—1 Corinthians 14:23-26
Plenty of building up happened Sunday. God blessed people and they blessed Him in return. That’s the best you can hope for on any given Sunday. Even if the blessing this particular Sunday might be perceived by outsiders as a bit unconventional.
I’m perfectly fine with whatever looniness I exhibit. I learned a long time ago not to be so stuck on myself that I keep God from doing a work in me or through me. But what about those visitors?
As you all well know, I’m not ashamed of the charismata. Yet I always get a little voice inside me saying, “What are the visitors thinking?” What I consider perfectly normal, they might think is…well, loony.
Or better, rightfully embarrassing.
The cross is embarrassing in some ways, isn’t it? We crucified our God. Not too many adherents of a particular religion are willing to accept that kind of blame. Some Christian churches aren’t, either. They got rid of the cross a long time ago. All that talk of dying to self made the visitors squirm.
Though it’s a more common practice today in Evangelicalism, the laying on of hands may embarrass some. We’re not a high touch culture, preferring our personal space. Hugging other people in church becomes a no-no, too. And let’s not get started on that holy kiss, either.
Christians cry in church, too. Even grown men. The reasons for doing so are legion, but in public they’re more rigidly defined. Seeing someone go outside those definitions, even in church, makes some people tense.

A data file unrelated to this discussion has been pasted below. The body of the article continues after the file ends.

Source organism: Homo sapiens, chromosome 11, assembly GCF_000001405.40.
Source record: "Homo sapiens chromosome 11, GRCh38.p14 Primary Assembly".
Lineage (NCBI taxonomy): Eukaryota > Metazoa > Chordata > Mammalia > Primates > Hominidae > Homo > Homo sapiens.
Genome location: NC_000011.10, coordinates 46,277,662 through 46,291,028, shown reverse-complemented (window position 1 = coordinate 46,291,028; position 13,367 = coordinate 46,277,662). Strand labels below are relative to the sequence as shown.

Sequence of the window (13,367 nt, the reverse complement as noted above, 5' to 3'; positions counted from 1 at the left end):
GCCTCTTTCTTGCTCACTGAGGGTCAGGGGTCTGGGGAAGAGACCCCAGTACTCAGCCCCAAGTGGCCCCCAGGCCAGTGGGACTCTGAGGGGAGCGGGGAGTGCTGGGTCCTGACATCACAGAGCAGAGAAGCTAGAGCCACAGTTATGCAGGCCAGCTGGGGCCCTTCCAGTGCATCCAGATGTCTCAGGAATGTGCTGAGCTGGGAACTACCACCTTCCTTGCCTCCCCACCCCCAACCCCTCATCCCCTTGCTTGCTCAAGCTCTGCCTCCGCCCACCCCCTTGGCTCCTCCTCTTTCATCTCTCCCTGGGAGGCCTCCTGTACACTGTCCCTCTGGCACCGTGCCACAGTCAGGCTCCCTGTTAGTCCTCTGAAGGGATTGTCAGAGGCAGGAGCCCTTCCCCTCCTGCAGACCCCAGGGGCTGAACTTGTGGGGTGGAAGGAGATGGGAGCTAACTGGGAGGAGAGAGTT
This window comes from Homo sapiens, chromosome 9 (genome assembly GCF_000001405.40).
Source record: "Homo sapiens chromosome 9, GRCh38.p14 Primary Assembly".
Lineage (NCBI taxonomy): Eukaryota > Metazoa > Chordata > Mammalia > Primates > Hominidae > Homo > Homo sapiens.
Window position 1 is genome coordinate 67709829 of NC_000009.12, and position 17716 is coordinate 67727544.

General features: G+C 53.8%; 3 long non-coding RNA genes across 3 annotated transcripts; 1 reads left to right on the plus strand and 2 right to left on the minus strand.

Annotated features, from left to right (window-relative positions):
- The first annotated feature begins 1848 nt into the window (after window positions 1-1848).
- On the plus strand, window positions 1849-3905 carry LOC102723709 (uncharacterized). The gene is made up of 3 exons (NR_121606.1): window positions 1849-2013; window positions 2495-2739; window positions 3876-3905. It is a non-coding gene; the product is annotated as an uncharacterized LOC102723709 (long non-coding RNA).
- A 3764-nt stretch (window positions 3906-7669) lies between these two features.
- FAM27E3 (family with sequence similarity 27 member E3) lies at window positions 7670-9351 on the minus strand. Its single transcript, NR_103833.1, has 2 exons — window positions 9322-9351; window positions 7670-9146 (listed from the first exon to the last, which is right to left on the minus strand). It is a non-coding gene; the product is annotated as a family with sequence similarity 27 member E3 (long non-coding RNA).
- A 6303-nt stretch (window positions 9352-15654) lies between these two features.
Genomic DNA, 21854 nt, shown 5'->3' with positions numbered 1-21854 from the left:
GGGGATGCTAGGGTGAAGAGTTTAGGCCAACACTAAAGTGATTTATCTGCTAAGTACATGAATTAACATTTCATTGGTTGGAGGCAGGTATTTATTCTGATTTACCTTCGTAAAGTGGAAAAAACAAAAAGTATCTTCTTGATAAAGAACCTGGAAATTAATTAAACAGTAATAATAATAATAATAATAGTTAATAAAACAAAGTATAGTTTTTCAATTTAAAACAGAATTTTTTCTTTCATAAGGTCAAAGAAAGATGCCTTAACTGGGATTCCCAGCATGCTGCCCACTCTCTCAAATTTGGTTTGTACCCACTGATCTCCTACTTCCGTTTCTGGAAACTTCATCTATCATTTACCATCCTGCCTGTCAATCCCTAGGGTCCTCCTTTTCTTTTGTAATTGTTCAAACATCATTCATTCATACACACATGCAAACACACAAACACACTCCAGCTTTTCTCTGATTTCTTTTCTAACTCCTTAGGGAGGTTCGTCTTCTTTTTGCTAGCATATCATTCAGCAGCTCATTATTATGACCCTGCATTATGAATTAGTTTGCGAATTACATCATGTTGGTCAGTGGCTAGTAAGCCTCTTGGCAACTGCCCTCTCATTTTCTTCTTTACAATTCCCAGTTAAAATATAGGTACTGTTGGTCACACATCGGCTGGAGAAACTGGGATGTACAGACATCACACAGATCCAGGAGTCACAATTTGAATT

I think the mark of a good church is its willingness to be rightfully embarrassing, even if it might drive away potential members. The Gospel itself is embarrassing because it upends every standard cultural convention. Love your enemies. Pray for those who persecute you. If someone strikes you, offer the other cheek. Don’t hold grudges, forgive. Deny yourself in order to supply others. That baldfaced countercultural response drives some to consider us loony. We’re an embarrassment.
Or at least we should be.
Paul’s comments to the smug Corinthian church oozes with irony:
For who sees anything different in you? What do you have that you did not receive? If then you received it, why do you boast as if you did not receive it? Already you have all you want! Already you have become rich! Without us you have become kings! And would that you did reign, so that we might share the rule with you! For I think that God has exhibited us apostles as last of all, like men sentenced to death, because we have become a spectacle to the world, to angels, and to men. We are fools for Christ’s sake, but you are wise in Christ. We are weak, but you are strong. You are held in honor, but we in disrepute.
—1 Corinthians 4:7-10
We Christians have nothing to apologize for. If we’re truly living out the words of our Lord Jesus, nothing (or no one) can embarrass us. We are dead to the world. That world can laugh all it wants, but in the end, we’ll get the final guffaw.
So what does your church do that’s rightfully embarrassing?